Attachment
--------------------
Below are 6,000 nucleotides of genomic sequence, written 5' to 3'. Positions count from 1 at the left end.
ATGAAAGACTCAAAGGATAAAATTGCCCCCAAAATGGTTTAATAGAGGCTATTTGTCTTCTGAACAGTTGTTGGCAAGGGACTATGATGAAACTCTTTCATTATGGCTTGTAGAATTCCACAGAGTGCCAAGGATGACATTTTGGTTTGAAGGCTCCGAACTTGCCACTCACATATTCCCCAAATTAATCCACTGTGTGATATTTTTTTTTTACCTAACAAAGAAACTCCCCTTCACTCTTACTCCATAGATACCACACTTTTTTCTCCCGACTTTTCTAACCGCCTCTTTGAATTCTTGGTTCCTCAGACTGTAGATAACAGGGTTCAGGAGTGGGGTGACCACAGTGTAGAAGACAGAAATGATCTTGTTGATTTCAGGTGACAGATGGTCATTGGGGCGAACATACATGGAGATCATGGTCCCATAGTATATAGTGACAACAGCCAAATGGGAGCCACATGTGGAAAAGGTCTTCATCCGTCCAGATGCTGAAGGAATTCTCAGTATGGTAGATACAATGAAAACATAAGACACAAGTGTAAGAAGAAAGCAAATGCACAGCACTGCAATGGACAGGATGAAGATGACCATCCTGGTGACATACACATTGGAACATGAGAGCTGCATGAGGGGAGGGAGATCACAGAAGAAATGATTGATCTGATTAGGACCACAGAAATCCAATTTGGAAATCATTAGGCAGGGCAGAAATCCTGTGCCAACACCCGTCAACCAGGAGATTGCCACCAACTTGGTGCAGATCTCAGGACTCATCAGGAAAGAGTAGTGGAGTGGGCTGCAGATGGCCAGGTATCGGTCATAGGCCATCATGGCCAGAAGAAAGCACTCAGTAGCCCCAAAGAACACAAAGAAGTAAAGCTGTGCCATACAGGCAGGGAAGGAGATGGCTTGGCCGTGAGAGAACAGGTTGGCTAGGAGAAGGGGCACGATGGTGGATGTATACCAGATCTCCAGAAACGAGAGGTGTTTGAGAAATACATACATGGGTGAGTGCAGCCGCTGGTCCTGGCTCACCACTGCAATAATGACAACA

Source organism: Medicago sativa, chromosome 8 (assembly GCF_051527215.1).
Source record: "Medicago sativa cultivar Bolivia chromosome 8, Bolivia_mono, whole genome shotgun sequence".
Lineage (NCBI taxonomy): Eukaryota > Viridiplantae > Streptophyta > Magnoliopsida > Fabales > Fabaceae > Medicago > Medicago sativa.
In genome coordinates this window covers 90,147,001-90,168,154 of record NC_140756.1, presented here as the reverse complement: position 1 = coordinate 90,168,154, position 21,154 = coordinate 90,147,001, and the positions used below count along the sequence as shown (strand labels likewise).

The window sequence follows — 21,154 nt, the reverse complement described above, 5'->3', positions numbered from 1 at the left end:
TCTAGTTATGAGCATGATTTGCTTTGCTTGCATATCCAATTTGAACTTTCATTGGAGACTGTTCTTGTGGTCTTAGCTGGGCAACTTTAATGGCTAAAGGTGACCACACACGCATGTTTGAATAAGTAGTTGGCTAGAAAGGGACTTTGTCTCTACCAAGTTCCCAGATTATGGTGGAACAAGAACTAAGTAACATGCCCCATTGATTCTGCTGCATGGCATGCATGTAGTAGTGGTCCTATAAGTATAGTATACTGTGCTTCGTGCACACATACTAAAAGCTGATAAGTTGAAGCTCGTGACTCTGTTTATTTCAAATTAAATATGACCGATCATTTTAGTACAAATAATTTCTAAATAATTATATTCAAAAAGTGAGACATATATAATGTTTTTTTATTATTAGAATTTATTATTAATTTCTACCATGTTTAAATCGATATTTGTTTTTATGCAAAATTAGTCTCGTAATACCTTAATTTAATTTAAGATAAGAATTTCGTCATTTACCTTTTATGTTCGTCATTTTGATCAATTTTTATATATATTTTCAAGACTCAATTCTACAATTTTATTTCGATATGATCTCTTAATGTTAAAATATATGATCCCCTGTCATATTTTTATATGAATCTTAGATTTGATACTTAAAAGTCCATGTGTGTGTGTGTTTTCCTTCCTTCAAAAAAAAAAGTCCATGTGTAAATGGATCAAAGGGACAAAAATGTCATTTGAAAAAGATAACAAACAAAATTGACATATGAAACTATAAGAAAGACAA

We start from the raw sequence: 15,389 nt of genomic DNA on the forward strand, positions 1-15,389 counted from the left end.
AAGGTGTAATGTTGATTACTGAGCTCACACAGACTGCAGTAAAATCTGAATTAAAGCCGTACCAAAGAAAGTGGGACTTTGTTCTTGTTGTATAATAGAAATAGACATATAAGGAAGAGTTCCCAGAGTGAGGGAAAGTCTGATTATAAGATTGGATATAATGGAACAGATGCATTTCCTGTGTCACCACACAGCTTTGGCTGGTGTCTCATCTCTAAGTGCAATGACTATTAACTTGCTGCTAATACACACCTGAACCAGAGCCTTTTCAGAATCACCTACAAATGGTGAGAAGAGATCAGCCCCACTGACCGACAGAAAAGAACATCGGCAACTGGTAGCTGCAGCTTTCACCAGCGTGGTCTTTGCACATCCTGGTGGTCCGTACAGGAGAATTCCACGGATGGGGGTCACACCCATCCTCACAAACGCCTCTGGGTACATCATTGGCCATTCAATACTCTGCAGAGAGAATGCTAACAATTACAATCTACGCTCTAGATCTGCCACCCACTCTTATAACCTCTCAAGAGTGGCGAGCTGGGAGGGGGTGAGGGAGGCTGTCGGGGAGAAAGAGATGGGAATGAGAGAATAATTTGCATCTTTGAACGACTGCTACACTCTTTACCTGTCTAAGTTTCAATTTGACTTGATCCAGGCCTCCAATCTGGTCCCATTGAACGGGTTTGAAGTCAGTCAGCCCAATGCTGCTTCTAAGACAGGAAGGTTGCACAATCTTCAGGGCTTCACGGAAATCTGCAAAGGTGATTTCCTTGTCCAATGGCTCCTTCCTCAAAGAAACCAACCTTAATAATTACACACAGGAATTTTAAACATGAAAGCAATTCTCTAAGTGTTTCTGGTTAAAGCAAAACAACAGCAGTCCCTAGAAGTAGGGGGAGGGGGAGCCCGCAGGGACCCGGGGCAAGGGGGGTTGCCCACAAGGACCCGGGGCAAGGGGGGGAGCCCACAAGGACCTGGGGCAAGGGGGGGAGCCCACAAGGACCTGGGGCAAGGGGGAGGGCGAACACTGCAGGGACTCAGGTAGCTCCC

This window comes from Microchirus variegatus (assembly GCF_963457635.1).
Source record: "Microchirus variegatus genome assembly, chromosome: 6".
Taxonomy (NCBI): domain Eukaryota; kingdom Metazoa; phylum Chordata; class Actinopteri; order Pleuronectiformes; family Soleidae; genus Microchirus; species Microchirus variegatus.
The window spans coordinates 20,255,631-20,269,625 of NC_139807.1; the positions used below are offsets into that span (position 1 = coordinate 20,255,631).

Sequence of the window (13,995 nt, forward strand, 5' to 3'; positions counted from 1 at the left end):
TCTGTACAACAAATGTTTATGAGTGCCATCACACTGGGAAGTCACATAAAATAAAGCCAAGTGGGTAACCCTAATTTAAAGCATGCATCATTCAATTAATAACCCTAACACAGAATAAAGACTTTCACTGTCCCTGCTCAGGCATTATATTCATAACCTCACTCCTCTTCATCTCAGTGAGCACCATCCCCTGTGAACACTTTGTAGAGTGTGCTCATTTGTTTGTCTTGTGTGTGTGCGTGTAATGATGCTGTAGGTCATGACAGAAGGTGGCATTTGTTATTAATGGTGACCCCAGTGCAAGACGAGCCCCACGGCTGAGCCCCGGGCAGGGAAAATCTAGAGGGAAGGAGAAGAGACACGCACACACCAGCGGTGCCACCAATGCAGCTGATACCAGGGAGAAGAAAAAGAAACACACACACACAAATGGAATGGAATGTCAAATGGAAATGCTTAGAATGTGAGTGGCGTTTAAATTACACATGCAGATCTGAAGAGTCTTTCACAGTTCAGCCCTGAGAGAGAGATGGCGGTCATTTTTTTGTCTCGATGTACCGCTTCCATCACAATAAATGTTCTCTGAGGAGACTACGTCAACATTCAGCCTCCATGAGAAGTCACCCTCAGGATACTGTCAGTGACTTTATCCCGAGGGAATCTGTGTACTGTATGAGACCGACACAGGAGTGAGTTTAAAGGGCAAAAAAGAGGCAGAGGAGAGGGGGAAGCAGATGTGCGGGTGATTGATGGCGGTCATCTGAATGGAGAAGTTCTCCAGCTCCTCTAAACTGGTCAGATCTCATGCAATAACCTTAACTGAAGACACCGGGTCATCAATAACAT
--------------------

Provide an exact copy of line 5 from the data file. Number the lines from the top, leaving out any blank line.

Lineage (NCBI taxonomy): Eukaryota > Viridiplantae > Streptophyta > Magnoliopsida > Fabales > Fabaceae > Medicago > Medicago sativa.